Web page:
Again, technology has replaced that old bygone era of buying every bass fishing patch and having your wife sew them to every square inch of your fishing jumpsuit of vest. Today’s die-sublimated “jerseys” take all the fun and character out of pimping the tackle you wish you were paid to use. You surely didn’t get paid for it back then unless your named ended in Martin, Dance or Mann.
Besides manufacturers patches, there were others that the bass angler wanted or coveted. For example, all the bass fishing organizations had their shields and even bass clubs had their logos made into patches.
The first club I belonged to in southern California had its club patch and presented patches for 1st-, 2nd- and 3rd-place tournament finishes as well as for AOY. These patches went down the arm of your jacket, under the club shield, and looked pretty cool. You knew who the sticks were by just looking at their arm. It was fun and brought us all together in a patchy sort of way.
Back in the day where would a club get a load of patches to put on their jumpsuits or jackets? Well, EBSCO Lettering Service out of Birmingham, AL (home of all things bass patch) was where you went to. Our club used them, and they did a great job. I don’t know how many other clubs used them but based on the fact they advertised in every bass magazine out there (this advert was from an old Western Bass magazine) they must have been busy.
Back to die-sublimated jerseys. I wish these would have never come out, to be honest with you. Back in the day, you didn’t have to change out your clothes every year and if you left a sponsor in the middle of the year, you didn’t have to order a new set of clothes to reflect that change. The jerseys are comfortable, but in my opinion, they lack the individual character each angler put into their vest or jumpsuit.
The other problem inherent with the jersey phenomena is companies and organizations are less apt to make patches. Bassmaster, for example, used to make patches for every event and each angler got a set of three. Since jerseys came out, the patches have disappeared. That’s led to a collector’s market for old patches and what used to cost a buck or two has skyrocketed into the $20 range and even higher.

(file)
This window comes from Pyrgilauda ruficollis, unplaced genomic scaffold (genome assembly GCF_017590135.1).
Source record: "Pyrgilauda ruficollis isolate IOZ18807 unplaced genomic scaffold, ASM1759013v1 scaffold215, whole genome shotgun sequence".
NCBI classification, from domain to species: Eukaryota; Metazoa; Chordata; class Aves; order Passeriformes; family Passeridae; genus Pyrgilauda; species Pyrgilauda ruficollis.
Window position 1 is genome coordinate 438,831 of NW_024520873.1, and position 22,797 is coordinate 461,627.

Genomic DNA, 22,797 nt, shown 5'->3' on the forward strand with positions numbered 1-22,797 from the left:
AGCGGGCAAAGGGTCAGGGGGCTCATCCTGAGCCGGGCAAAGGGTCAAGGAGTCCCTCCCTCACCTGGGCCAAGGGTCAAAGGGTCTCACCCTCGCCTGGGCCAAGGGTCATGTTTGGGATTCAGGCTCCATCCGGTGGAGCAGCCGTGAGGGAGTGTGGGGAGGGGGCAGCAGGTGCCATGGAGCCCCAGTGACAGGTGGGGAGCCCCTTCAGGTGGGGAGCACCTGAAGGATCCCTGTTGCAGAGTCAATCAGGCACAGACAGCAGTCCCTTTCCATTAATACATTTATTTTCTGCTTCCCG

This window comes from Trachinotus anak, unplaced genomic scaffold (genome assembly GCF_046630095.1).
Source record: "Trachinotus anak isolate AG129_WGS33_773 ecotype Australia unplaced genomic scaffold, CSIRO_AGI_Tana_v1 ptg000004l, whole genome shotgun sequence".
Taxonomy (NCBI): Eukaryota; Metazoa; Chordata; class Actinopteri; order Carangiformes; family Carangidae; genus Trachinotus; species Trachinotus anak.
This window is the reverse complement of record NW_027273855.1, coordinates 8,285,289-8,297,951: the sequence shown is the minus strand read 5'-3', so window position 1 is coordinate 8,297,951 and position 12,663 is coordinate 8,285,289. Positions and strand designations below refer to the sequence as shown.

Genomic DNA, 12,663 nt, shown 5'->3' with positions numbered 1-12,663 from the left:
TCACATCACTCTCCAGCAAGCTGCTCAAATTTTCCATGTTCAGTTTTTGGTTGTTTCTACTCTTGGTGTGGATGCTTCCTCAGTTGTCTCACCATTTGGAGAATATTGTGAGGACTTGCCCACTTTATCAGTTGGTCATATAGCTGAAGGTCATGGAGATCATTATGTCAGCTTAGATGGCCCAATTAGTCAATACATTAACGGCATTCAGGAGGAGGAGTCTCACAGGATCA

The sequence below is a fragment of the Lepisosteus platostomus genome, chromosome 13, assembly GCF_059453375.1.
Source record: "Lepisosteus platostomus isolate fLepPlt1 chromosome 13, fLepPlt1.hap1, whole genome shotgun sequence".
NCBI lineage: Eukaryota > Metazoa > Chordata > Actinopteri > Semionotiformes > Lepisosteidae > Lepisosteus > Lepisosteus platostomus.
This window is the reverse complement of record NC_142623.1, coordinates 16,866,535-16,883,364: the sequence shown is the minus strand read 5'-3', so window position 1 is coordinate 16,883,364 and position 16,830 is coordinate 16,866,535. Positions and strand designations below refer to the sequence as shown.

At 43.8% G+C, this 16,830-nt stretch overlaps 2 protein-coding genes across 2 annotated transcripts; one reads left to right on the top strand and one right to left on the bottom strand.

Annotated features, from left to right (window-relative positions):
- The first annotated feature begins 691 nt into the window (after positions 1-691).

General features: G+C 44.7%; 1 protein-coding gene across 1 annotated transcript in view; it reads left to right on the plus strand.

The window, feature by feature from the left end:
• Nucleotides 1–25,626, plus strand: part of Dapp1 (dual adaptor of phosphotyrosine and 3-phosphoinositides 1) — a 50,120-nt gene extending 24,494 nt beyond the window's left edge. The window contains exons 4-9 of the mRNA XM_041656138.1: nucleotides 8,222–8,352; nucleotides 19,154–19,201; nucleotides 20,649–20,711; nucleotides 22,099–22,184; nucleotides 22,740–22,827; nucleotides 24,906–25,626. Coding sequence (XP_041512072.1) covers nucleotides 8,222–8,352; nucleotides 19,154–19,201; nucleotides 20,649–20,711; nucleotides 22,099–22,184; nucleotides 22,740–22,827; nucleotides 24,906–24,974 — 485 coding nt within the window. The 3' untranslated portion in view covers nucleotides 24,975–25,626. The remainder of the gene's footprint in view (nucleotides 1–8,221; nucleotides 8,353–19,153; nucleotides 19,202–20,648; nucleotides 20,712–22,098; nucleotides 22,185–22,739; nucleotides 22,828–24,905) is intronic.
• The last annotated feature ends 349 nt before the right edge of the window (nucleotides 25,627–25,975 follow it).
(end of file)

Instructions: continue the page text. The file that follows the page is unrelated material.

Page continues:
So, who was this EBSCO company? If you’re familiar with PRADCO, the name should ring a bell.
EBSCO bought PRADCO from George Perrin in 1980 and kept the business in Fort Smith, AR. In 1983, they purchased Heddon. Since the Heddon purchase, EBSCO has bought Cotton Cordell, Lindy/Little Joe, Bomber, Norman Lures, Smithwick, Arbogast, Creek Chub and many more.
From the research I’ve done, EBSCO is a Birmingham, AL business started in the 1940s. Although they have the world’s largest tackle manufacturing company, their main business is in research, historical databases, journals, steel and real estate – an interesting mix.
I went to their site to see if they’re still in the business of making patches and it appears they’ve abandoned that market. Instead, their promotional group has moved on to electronic promotional products. Imagine that in this day and age.
So, if you’re a patch pirate, it looks like you’ll need to head over to the auction sites to fill up your fishing vest. No more buying from the Bass Pro Shops catalog or getting a patch from a tackle company when signing up as a field tester. Progress sucks in some ways.